When Harry S. Truman, a field artillery captain during World War I, presented the Medal of Honor for extraordinary bravery in World War II or the Korean War, he usually told recipients, “I’d rather have this medal than be President .”
More than 3,500 men and one woman, Mary Walker, a Civil War Department surgeon during the Civil War, have received the medal, the nation’s highest award for bravery, since its adoption in 1861.
World War II recipients include General Douglas MacArthur and General Jonathan Wainwright, cited for leading troops in the ultimately doomed defense of the Philippines early in the war, and General James Doolittle, who led the Doolittle Raiders bombing of Tokyo in 1942, revenge after the Japanese attack on Pearl Harbor.
The men who received the medal for bravery on the European front include Cpl. Charles Kelly of Pittsburgh, who was considered a kind of one-man army for saving many of his fellow GIs by repelling German attackers during a battle in Italy in 1943.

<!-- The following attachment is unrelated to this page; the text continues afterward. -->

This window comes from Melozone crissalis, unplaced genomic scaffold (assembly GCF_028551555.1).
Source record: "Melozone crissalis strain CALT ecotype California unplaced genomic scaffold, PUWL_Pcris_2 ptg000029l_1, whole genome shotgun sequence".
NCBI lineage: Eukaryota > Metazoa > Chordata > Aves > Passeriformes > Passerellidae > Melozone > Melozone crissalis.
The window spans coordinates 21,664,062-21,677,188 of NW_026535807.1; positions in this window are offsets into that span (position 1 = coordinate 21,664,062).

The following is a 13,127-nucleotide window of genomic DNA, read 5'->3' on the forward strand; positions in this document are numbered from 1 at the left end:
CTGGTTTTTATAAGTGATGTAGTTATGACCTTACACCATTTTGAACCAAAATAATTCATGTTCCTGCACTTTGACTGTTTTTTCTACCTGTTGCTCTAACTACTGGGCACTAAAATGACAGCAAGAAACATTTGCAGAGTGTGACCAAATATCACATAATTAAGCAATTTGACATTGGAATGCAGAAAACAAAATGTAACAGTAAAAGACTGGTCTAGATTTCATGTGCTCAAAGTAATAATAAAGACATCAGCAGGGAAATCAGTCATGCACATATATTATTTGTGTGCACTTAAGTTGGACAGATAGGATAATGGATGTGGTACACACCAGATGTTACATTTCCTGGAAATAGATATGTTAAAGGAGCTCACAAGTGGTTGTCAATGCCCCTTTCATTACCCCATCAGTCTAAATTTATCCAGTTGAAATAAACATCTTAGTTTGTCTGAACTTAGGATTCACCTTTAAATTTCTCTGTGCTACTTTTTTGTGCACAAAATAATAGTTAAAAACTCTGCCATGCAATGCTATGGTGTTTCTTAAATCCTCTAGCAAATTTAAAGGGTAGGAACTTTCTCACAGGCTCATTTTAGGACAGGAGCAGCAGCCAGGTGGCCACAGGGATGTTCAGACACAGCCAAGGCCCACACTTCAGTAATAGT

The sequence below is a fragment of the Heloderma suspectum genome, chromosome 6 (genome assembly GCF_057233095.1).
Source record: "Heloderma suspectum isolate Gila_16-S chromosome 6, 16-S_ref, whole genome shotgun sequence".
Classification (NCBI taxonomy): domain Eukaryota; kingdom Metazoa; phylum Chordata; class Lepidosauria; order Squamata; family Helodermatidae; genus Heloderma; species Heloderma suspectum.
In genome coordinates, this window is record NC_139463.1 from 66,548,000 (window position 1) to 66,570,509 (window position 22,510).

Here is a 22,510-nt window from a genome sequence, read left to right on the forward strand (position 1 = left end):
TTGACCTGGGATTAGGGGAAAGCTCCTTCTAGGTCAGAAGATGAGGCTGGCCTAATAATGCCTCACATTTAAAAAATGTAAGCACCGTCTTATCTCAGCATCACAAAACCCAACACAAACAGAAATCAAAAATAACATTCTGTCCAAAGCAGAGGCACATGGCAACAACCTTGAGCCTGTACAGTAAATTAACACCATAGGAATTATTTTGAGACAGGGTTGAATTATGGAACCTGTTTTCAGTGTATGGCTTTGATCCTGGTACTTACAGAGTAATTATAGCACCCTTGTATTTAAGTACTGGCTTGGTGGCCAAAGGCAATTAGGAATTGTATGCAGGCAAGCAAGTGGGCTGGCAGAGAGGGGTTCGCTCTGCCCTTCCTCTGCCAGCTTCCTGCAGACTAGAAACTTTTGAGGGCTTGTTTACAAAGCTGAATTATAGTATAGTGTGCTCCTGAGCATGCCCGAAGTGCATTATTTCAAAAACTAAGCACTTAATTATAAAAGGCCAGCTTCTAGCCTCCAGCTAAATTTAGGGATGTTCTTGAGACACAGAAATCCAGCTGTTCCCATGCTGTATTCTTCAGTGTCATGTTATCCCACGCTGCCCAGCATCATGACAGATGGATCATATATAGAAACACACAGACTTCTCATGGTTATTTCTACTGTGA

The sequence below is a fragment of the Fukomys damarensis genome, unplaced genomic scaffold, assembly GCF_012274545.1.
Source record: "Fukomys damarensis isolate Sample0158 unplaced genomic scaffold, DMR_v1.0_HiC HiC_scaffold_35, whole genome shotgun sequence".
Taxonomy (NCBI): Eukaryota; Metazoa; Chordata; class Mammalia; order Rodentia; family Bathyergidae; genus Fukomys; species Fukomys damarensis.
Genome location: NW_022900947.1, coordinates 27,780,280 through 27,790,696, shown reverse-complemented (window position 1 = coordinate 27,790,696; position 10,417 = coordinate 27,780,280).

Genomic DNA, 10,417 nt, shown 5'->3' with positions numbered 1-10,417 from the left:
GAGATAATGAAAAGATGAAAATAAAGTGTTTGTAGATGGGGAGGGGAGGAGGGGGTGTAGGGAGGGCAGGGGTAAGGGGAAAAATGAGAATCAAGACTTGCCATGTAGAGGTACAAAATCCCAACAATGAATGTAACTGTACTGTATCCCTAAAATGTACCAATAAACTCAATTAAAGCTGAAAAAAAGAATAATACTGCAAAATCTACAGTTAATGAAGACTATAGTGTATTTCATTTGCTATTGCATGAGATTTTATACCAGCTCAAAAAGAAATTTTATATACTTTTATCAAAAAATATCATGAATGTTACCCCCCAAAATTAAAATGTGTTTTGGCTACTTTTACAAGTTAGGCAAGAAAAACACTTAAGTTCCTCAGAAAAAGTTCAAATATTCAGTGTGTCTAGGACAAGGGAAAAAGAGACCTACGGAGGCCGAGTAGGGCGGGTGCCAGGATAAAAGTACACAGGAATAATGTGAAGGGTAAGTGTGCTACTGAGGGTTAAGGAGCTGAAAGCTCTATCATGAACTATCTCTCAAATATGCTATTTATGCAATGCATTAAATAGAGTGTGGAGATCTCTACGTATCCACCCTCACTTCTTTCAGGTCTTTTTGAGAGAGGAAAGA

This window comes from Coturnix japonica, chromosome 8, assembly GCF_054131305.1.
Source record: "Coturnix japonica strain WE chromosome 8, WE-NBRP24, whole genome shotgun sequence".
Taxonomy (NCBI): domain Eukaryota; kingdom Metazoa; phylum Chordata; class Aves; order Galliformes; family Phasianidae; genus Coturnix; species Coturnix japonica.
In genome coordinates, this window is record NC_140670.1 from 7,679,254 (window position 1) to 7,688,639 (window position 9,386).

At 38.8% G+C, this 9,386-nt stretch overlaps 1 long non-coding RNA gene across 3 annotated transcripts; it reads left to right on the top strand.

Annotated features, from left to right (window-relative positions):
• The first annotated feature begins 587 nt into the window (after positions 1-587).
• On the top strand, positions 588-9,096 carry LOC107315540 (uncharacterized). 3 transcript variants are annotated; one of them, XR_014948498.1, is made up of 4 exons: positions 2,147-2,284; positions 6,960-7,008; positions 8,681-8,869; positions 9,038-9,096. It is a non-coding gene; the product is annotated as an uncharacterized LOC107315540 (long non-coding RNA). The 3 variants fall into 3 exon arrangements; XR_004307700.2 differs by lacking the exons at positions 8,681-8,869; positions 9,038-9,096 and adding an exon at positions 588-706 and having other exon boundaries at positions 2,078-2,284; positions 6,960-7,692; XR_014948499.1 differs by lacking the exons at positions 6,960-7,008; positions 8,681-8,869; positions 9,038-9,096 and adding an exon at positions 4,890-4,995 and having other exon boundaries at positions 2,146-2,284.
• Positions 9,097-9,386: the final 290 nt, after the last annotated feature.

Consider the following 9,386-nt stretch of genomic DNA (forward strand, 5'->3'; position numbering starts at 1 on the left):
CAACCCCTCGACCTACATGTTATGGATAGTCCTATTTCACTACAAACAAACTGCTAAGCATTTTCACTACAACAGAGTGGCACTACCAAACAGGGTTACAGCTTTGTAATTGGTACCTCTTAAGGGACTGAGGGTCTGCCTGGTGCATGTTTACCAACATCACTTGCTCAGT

In the Pacific, Pfc. Desmond Doss, a member of the Seventh-day Adventist Church who saved dozens of fellow soldiers in the 1945 Battle of Okinawa while an unarmed medic, became the first conscientious objector to receive the medal.
But most of the surviving World II recipients of the medal remained little known until their final years or their deaths. Such was the case with Hershel Williams of the Marine Corps, the last remaining Medal of Honor recipient of the war and the oldest of all living holders of the medal, who died Wednesday at age 98.
Only one president has received the medal that Truman honored. Theodore Roosevelt, who assumed the presidency in September 1901 after the assassination of William McKinley, was awarded it in January 2001 for training his Rough Riders in 1898 San Juan Hill in the Spanish-American War while serving as a lieutenant colonel.
His son Brig. Gene. Theodore Roosevelt Jr. received the medal for collecting soldiers of the Fourth Infantry Division under fire on Utah Beach during the D-Day invasion of June 6, 1944.
General Roosevelt died of a heart attack in Normandy on July 12, 1944, more than a month after the D-Day invasion there. Like his father, he was posthumously awarded the Medal of Honor; he received it in September 1944. He would join the more than 400 servicemen of all branches of the armed forces of the Second World War awarded for gallantry “above and beyond the call of duty”.